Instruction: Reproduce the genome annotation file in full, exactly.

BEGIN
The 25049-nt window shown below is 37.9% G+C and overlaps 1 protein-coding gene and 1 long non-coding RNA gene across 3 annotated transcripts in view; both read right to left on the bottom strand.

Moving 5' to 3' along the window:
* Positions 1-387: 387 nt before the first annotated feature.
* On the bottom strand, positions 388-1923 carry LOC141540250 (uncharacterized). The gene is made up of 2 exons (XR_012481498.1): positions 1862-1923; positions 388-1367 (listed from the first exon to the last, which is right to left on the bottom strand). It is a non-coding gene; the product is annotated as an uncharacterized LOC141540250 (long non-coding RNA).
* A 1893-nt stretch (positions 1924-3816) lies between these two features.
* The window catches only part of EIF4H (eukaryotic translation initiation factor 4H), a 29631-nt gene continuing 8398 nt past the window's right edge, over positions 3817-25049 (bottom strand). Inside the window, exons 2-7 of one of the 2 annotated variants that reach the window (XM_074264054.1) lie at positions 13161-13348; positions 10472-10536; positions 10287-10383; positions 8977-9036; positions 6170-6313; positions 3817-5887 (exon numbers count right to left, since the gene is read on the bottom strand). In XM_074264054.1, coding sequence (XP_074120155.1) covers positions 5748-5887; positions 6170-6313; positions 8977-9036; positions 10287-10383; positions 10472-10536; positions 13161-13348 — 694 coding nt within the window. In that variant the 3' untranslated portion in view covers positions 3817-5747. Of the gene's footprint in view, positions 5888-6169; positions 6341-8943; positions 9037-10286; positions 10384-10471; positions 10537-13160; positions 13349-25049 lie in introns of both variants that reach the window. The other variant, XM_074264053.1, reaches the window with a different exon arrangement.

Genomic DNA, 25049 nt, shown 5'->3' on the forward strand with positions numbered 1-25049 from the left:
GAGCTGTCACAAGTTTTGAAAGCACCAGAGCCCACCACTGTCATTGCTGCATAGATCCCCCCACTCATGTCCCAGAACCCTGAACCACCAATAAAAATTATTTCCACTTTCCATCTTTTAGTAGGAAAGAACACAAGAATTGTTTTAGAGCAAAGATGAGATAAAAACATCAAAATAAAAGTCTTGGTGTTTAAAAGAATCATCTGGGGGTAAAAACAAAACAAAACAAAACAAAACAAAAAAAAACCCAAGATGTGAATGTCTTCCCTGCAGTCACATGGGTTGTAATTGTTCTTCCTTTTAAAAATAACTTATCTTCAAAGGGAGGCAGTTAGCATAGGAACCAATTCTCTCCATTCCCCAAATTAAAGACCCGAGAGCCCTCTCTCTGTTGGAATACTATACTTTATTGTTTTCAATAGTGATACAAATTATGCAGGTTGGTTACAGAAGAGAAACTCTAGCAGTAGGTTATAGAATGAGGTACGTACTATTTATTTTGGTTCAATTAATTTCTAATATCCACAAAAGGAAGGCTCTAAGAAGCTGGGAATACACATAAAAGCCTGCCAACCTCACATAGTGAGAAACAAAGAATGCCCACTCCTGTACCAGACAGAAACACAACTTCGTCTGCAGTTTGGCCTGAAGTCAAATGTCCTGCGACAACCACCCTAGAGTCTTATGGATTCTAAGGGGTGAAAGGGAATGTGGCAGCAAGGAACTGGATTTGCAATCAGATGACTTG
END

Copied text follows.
The 25049-nt window shown below is 37.9% G+C and overlaps 1 protein-coding gene and 1 long non-coding RNA gene across 3 annotated transcripts in view; both read right to left on the bottom strand.

Moving 5' to 3' along the window:
* Positions 1-387: 387 nt before the first annotated feature.
* On the bottom strand, positions 388-1923 carry LOC141540250 (uncharacterized). The gene is made up of 2 exons (XR_012481498.1): positions 1862-1923; positions 388-1367 (listed from the first exon to the last, which is right to left on the bottom strand). It is a non-coding gene; the product is annotated as an uncharacterized LOC141540250 (long non-coding RNA).
* A 1893-nt stretch (positions 1924-3816) lies between these two features.
* The window catches only part of EIF4H (eukaryotic translation initiation factor 4H), a 29631-nt gene continuing 8398 nt past the window's right edge, over positions 3817-25049 (bottom strand). Inside the window, exons 2-7 of one of the 2 annotated variants that reach the window (XM_074264054.1) lie at positions 13161-13348; positions 10472-10536; positions 10287-10383; positions 8977-9036; positions 6170-6313; positions 3817-5887 (exon numbers count right to left, since the gene is read on the bottom strand). In XM_074264054.1, coding sequence (XP_074120155.1) covers positions 5748-5887; positions 6170-6313; positions 8977-9036; positions 10287-10383; positions 10472-10536; positions 13161-13348 — 694 coding nt within the window. In that variant the 3' untranslated portion in view covers positions 3817-5747. Of the gene's footprint in view, positions 5888-6169; positions 6341-8943; positions 9037-10286; positions 10384-10471; positions 10537-13160; positions 13349-25049 lie in introns of both variants that reach the window. The other variant, XM_074264053.1, reaches the window with a different exon arrangement.

Genomic DNA, 25049 nt, shown 5'->3' on the forward strand with positions numbered 1-25049 from the left:
GAGCTGTCACAAGTTTTGAAAGCACCAGAGCCCACCACTGTCATTGCTGCATAGATCCCCCCACTCATGTCCCAGAACCCTGAACCACCAATAAAAATTATTTCCACTTTCCATCTTTTAGTAGGAAAGAACACAAGAATTGTTTTAGAGCAAAGATGAGATAAAAACATCAAAATAAAAGTCTTGGTGTTTAAAAGAATCATCTGGGGGTAAAAACAAAACAAAACAAAACAAAACAAAAAAAAACCCAAGATGTGAATGTCTTCCCTGCAGTCACATGGGTTGTAATTGTTCTTCCTTTTAAAAATAACTTATCTTCAAAGGGAGGCAGTTAGCATAGGAACCAATTCTCTCCATTCCCCAAATTAAAGACCCGAGAGCCCTCTCTCTGTTGGAATACTATACTTTATTGTTTTCAATAGTGATACAAATTATGCAGGTTGGTTACAGAAGAGAAACTCTAGCAGTAGGTTATAGAATGAGGTACGTACTATTTATTTTGGTTCAATTAATTTCTAATATCCACAAAAGGAAGGCTCTAAGAAGCTGGGAATACACATAAAAGCCTGCCAACCTCACATAGTGAGAAACAAAGAATGCCCACTCCTGTACCAGACAGAAACACAACTTCGTCTGCAGTTTGGCCTGAAGTCAAATGTCCTGCGACAACCACCCTAGAGTCTTATGGATTCTAAGGGGTGAAAGGGAATGTGGCAGCAAGGAACTGGATTTGCAATCAGATGACTTG